Tuesday, 31 July 2012

Background and tips

Important things:
Grocery lists
Having extra if possible
Having help
Comfort food

My plan: Shop once per month for essentials (spices, flour, yeast, tinned goods, oil, butter, etc.) and shop once or twice per week for fresh goods (fresh vegetables, fruit, bread, milk, eggs, etc.). Feed two people (plus guests occasionally) three healthy meals per day.

I cannot stress the importance of creating and having menus enough. In my mind, if you do not know what you want to cook or eat, how will you know what to buy at the store? Not having menus leads to compulsion buys, which must be avoided at nearly all costs. I say nearly because if I see something like fresh strawberries or meat at a ridiculously low price, I will buy some. Start off one week at a time for menus. Keep the meals that you and your family enjoy, remove the ones you don’t like. After a while, you will see that many meals get repeated (here it’s pizza every Friday night). These menus not only provide you with an easy way to make a grocery list, it also provides stability in your family and reduces stress on whoever is cooking. The decision on what to have for dinner (and subsequently lunch the next day) has already been made. If you have children (or a husband) there will be no “what’s for dinner???” questions, since posting the menu where everyone can see it will pre-empt them!

From those menus, you can plan your grocery lists. If you do not know where things are in your local store (or at your local farmers market, butchers, fish mongers, etc), take a bit of time to learn the layout of the store. You don’t need to know the exact location of each individual item, just the areas where they should be. Also, don’t be afraid to ask for help finding something, or if you notice something’s best by date is today, don’t be afraid to ask for a mark down! Most stores do not mind marking down things that are going out of date that day. They would rather sell it at a reduced price than be forced to throw it out! Once you learn where things are at your local store, you can arrange your list based on the location of the items on it. For example, all fresh fruits and vegetables are together, all dairy is together, all flour and spices are together, etc. This will shave time off of your grocery shops, leaving you more time for other things. If you find an item that you absolutely cannot say no to (say, a roast at less than half price for example), go ahead and get it, just remember that your menus are flexible when needed and remember to adjust your list accordingly.

I will start baking bread again to save a bit on that. I’ve also cut down on the number of pieces of bacon and the number of eggs that we eat for breakfast every morning already.

Note: we do eat meat and I have certain food allergies (barley, almonds, macadamia nuts, and walnuts). I provide my menus and grocery lists as a guide, feel free to change anything you’d like. And please, do not send me hate mail due to some of the things we eat. If you don’t like something or are against eating something, then DON’T eat it!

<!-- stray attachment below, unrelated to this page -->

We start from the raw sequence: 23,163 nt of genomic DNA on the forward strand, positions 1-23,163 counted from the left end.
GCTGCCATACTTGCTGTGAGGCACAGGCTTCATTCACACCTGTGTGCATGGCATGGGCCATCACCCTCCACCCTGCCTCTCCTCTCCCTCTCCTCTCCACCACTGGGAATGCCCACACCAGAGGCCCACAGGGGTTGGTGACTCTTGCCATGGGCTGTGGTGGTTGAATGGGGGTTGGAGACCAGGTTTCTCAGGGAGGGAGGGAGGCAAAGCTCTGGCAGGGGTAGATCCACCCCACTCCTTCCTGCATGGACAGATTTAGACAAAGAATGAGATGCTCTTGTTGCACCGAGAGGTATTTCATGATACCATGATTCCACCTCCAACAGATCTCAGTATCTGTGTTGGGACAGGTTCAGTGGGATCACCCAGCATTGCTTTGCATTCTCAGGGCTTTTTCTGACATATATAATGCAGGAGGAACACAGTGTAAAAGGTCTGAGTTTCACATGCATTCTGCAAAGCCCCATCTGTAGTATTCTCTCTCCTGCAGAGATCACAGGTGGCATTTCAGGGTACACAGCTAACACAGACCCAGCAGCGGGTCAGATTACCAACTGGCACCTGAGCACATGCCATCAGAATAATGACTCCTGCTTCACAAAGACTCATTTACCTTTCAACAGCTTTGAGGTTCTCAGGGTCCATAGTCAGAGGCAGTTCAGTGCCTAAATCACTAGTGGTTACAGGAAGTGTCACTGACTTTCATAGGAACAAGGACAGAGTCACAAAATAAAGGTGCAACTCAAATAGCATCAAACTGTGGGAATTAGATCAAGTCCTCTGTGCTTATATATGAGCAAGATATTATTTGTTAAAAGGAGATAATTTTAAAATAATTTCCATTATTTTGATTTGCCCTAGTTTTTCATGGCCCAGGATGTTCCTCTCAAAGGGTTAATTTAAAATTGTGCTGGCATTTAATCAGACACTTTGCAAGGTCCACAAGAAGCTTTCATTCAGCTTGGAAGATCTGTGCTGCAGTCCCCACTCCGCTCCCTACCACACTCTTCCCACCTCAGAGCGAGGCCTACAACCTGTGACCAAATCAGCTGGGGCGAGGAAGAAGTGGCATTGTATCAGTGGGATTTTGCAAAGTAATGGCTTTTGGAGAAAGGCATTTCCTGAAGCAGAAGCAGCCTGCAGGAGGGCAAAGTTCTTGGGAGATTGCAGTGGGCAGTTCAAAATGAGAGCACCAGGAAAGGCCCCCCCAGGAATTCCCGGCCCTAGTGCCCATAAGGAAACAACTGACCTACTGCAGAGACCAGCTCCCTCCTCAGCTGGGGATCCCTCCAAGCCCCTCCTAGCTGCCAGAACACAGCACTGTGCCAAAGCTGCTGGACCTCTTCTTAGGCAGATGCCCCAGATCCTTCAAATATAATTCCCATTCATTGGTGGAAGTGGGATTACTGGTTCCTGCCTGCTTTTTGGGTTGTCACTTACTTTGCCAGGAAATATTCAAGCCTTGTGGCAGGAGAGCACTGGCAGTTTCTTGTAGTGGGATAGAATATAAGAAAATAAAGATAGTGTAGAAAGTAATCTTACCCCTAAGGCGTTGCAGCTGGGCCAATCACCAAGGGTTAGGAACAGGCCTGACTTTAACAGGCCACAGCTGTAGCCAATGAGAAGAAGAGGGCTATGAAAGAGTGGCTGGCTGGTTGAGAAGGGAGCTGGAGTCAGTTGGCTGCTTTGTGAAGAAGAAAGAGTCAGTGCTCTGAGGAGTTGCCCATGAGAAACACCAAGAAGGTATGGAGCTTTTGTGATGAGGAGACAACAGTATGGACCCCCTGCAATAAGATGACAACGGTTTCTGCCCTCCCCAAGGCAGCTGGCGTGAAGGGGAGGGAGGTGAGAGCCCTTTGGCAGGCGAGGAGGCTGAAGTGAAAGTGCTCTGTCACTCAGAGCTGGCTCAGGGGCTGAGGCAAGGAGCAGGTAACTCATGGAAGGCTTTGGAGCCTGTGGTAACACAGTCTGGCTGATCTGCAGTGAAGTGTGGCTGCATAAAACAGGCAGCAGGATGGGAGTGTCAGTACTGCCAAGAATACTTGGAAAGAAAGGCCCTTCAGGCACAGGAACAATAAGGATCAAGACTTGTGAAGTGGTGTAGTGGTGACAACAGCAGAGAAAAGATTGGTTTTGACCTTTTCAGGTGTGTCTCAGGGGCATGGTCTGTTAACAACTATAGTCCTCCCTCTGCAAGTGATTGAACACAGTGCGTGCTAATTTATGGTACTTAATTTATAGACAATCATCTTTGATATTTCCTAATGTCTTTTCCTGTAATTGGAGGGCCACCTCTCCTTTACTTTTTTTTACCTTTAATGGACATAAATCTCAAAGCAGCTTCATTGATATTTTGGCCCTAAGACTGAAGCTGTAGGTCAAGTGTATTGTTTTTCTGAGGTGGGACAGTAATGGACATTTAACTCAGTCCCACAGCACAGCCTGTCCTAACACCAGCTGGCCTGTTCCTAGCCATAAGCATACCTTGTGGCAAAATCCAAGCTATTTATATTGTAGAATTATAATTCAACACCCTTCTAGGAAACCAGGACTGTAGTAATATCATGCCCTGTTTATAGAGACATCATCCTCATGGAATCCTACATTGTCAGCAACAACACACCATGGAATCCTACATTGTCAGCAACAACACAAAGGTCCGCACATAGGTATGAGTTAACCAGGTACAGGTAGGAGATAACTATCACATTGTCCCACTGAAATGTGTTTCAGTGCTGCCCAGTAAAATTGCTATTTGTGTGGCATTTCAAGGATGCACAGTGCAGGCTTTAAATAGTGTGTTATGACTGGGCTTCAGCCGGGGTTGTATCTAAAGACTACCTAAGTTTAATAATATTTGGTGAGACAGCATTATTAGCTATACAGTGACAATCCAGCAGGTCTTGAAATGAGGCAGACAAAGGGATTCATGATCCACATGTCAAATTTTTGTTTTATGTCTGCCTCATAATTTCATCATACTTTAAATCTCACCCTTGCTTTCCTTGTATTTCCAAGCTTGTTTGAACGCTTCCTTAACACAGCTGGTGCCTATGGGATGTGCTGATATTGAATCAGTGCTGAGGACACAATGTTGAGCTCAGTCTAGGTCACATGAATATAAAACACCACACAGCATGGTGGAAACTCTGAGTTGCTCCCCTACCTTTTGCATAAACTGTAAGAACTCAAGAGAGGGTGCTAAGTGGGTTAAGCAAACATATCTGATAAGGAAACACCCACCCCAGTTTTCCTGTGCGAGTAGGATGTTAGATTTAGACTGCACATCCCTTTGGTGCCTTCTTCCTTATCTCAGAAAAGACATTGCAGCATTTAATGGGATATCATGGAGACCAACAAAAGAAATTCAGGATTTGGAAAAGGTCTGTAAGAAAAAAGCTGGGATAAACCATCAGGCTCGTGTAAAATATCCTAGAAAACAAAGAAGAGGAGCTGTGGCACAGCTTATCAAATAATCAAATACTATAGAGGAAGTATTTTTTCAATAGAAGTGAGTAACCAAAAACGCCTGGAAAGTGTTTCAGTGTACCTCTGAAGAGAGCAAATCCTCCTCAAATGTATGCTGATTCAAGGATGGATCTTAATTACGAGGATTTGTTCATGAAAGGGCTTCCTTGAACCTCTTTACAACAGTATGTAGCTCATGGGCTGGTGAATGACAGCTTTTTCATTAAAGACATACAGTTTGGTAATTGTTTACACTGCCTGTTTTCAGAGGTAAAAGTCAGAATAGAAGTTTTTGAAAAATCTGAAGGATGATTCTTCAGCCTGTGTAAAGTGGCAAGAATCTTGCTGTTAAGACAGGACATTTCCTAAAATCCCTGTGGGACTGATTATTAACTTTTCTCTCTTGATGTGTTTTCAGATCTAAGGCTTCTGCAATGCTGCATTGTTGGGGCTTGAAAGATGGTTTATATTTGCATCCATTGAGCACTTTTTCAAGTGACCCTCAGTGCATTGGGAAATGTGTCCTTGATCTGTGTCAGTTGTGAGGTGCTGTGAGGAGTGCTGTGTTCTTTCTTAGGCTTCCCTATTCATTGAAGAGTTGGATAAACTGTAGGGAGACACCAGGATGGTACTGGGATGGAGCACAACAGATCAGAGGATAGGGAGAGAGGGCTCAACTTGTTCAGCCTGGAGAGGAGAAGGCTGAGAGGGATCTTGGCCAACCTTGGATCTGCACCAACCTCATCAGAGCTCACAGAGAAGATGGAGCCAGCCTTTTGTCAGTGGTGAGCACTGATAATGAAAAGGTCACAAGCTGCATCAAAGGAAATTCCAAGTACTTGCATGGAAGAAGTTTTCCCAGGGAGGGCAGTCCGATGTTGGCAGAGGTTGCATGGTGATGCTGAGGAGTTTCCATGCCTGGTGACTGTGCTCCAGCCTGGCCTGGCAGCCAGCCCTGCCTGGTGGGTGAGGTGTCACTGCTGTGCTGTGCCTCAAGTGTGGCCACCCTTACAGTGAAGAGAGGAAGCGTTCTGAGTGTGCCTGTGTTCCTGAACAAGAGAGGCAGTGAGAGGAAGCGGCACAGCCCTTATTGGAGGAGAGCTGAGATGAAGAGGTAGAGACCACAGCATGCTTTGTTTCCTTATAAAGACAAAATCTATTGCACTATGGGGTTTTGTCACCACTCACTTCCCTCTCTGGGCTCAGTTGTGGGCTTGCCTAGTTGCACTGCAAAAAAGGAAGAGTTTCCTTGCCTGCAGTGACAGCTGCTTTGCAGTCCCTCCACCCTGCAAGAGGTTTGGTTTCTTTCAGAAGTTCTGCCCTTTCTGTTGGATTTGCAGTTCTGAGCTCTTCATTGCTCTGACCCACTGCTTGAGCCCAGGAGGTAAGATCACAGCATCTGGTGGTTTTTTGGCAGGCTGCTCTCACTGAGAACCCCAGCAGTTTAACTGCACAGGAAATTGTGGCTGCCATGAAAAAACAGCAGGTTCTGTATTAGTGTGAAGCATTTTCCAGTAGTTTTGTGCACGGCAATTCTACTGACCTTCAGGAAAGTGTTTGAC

Always have some sort of quick and easy comfort food on hand. There will be days that you will not feel like cooking, or you will need some of that comfort food. Don’t go overboard on it, you don’t want to be eating chips every night, but one meal with chips during the week or on the weekend is a nice special treat.

If you don’t know how to cook, start out slow and simple. Get comfortable with your cook top, grill, oven and microwave to start. Try to find someone who can teach you. If your family can’t help you learn how to cook, or if you’re some distance away from them, there are older people in your community that would probably love to share time with you and teach you to cook. Sometimes people forget about the older population and their wisdom! Some communities or churches may offer free (or low priced) cooking classes. Read recipes online, watch online cooking videos, and do research. If your style of cooking is different from someone else’s, don’t worry about it. So long as the food is cooked safely and you like it, it doesn’t matter about anyone else.

If you have a busy day, say, a child has practice or a recital one day of the week, schedule your meals around that. Always have a quick and easy go-to meal on your list that your family enjoys.

If you have a farmers market in your area, utilise its assets! Not only can you usually buy fresher food at a better price than the super markets, you know that usually more money is going straight to the farmers instead of suppliers, marketers, etc. that stand between the farmer and supermarket. Also, if you’ve never had one of the foods that they are offering, ask to try a small piece. They will usually say yes. Just be polite but honest about what you think. I’ve never had currents or gooseberries before, but they are in season here at the moment, and the next time I’m out shopping, I’ll be making sure to ask someone at my local farmers market for a taste. If I don’t try a food, I will not know if I will like it or not. The more ingredients you try and like, the more recipes will become available to you to play with.

Once you’re comfortable cooking with recipes, feel free to play around a bit with them. One word of advice though, when baking or making jam/jelly, stick to the recipe.

Don’t try to go cold turkey on things that your family is accustomed to having. If your family is accustomed to having soda, cut back on it to start with instead of stopping completely.


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